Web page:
Disability Justice Network of Ontario (DJNO) calls for the Immediate Release of Vicky Levack
WHERE: Press Conference over Zoom
WHEN: February 9, 2022, 9 AM EST
On Wednesday February 9, 2022 at 9 AM EST, the Disability Justice Network of Ontario (DJNO) will host a press conference with Vicky Levack calling on the Nova Scotia government to end the discriminatory and inhumane institutionalization of people with disabilities.
Nova Scotia is one of the last in Canada to continue to fully fund and maintain institutions reserved exclusively for people with disabilities. While the shameful days of the “poor house” and residential schools have thankfully ended everywhere in North America, in Nova Scotia, hundreds of people with disabilities who are in need continue to face a life-time of exclusion, segregation, and discrimination in institutions and are deprived of meaningful access to community living.
Vicky Levack, a 31-year-old woman based in Halifax has been unnecessarily institutionalized for nearly a decade for no reason other than her disability. The government has actively discriminated against Levack on the basis of her disability, denying her access to social assistance and services in the community. After 10 years of the government insisting that her needs were “too complex” for the community, following a successful human rights complaint by three other individuals, Levack has now been told that a community placement is in the works.
In addition to the three individual human rights complainants, the Nova Scotia Court of Appeal found that Nova Scotia is systematically discriminating against people with disabilities in forcing them to accept institutions as a condition of receiving social assistance. The government of Nova Scotia has applied to the Supreme Court of Canada in a bid to overturn that decision. As a spokesperson for the Disability Rights Coalition, Levack notes “While the government tries yet another delay tactic rather than seeking out a human rights remedy, people with disabilities in Nova Scotia continue to suffer and be excluded.”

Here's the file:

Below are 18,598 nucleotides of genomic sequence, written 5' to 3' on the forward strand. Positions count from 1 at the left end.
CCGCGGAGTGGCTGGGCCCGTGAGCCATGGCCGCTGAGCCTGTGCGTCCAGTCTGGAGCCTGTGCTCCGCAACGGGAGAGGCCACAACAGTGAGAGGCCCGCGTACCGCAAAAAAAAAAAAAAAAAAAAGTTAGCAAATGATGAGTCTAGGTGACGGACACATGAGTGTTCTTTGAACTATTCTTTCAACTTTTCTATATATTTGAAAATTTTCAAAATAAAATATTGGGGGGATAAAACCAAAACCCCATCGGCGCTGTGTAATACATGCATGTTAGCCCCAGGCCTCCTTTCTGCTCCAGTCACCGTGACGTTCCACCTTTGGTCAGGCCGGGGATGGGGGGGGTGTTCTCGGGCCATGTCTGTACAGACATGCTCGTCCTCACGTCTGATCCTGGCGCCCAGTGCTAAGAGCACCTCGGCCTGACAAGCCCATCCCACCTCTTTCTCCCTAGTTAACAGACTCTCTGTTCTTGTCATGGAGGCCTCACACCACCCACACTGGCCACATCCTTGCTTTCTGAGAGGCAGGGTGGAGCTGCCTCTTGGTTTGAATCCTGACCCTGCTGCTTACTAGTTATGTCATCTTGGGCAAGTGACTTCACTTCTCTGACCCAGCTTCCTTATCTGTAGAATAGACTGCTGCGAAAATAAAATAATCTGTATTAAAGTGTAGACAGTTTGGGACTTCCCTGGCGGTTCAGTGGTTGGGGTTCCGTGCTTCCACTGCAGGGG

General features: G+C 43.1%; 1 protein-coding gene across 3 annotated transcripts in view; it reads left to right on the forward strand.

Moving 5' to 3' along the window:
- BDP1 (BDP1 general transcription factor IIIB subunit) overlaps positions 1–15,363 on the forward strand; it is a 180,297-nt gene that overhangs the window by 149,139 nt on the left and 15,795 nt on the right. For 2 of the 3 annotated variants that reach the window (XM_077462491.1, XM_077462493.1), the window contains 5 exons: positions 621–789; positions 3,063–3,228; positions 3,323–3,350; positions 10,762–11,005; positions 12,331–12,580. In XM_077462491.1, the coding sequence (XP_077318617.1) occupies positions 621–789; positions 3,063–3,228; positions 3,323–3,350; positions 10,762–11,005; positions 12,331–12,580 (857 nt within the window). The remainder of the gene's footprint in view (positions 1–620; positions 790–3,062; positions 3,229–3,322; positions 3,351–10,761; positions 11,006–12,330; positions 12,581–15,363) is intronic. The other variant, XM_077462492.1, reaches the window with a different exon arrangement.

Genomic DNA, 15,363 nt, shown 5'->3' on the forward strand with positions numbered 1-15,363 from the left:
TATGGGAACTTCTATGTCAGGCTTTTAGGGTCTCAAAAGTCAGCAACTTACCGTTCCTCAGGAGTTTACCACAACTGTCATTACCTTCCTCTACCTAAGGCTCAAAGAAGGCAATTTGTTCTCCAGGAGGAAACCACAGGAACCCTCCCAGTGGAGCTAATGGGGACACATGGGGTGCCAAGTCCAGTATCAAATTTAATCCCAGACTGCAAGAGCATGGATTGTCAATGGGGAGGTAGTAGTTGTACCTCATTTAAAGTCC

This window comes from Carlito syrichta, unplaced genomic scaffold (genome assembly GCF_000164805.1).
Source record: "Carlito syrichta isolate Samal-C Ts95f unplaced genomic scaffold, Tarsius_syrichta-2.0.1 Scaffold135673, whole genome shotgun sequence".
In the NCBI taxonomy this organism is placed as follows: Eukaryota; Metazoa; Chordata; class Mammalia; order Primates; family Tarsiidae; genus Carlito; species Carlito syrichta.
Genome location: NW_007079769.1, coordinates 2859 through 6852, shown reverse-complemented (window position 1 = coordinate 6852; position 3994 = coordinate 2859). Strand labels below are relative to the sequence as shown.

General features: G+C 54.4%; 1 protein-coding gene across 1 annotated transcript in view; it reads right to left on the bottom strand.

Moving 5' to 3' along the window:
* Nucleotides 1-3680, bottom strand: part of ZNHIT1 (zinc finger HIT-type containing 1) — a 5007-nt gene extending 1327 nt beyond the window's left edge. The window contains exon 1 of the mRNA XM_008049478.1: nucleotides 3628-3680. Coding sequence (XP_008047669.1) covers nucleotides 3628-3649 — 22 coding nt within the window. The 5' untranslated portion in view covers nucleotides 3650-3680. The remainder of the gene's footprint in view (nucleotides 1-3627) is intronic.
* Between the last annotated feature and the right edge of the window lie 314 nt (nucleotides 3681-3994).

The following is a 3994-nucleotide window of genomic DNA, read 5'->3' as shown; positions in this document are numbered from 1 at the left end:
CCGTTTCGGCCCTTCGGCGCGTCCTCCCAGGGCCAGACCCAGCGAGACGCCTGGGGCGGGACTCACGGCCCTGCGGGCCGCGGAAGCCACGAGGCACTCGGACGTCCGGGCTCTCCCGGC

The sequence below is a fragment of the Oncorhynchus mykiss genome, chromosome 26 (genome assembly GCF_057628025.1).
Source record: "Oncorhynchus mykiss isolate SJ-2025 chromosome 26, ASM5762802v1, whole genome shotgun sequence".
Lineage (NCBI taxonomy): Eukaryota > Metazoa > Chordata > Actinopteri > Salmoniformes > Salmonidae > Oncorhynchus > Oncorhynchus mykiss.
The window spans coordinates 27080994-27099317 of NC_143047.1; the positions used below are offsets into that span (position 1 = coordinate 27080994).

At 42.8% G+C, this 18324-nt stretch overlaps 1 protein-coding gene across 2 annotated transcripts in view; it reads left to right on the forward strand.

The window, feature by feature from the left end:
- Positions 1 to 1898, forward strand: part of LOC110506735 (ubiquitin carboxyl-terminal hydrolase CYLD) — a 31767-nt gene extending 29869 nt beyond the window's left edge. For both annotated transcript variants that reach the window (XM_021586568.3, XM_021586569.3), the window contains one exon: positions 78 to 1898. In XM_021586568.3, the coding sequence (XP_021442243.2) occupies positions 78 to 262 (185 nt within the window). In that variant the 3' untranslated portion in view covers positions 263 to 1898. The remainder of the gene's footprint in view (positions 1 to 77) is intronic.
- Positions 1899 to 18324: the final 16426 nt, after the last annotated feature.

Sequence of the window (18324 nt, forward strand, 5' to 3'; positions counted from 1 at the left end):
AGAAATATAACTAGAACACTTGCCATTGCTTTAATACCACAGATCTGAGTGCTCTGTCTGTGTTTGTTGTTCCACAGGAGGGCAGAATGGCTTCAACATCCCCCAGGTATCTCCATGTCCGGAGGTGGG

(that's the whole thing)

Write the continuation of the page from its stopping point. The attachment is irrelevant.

After ten years of fighting, Levack was thrilled to get the offer – the failures to contain the COVID-19 surge, however, delayed this opportunity, without any clear timelines in place or communication with Levack, leaving her trapped in an institutional setting, despite evidence that such institutions force disabled people into increased risk of exposure, infection and death from the COVID-19 virus.
Levack is calling on the government to take action to end the discrimination. “The government calls these institutions ‘homes’ or ‘care’ or ‘centers’ but Covid has exposed the reality that warehousing people with disabilities in institutions increases our health risks and deprives us of full citizenship in our society.”
This call comes a week after DJNO launched its campaign to abolish long-term care in Canada. For more information about the campaign visit: https://www.djno.ca/abolish-ltc.
“I fought hard to win the right to equality, and despite government promises, I am still literally locked away in a nursing home. I feel like a prisoner here and discriminated against on multiple levels, and have been given no clarity on when I will be included in our community.” Vicky